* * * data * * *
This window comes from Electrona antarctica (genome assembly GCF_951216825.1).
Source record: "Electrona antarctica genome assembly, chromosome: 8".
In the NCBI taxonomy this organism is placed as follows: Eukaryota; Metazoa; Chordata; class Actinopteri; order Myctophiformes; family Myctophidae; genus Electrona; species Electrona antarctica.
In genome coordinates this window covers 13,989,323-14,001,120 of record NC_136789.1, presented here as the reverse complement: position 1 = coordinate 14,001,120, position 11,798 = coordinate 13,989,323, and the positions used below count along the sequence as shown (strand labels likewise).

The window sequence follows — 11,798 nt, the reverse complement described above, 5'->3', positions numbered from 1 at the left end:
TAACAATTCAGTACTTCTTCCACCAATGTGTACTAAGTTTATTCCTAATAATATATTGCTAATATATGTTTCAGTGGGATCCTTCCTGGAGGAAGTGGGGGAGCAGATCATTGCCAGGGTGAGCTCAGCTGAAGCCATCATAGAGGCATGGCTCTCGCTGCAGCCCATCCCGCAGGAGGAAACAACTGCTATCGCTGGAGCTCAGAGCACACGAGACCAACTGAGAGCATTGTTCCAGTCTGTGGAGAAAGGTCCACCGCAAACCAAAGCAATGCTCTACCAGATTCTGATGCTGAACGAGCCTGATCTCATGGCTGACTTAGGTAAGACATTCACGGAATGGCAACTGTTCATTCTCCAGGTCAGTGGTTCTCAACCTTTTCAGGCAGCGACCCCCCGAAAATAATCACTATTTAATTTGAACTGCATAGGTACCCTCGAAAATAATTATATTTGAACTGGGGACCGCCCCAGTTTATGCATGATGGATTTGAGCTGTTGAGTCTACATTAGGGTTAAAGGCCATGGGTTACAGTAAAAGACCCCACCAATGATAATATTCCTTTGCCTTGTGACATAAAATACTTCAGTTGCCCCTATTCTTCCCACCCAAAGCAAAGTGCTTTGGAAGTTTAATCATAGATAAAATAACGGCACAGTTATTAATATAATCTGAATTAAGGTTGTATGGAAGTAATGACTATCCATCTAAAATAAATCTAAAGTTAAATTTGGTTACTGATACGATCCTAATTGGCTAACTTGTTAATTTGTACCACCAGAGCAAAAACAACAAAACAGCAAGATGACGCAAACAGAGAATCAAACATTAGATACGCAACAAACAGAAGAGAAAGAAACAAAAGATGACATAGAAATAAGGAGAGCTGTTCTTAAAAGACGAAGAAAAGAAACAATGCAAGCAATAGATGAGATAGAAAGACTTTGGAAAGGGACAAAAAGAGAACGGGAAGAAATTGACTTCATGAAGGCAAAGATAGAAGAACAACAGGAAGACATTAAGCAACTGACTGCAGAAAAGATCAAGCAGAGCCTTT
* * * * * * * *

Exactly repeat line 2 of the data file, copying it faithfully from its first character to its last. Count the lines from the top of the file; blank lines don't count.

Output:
Source record: "Electrona antarctica genome assembly, chromosome: 8".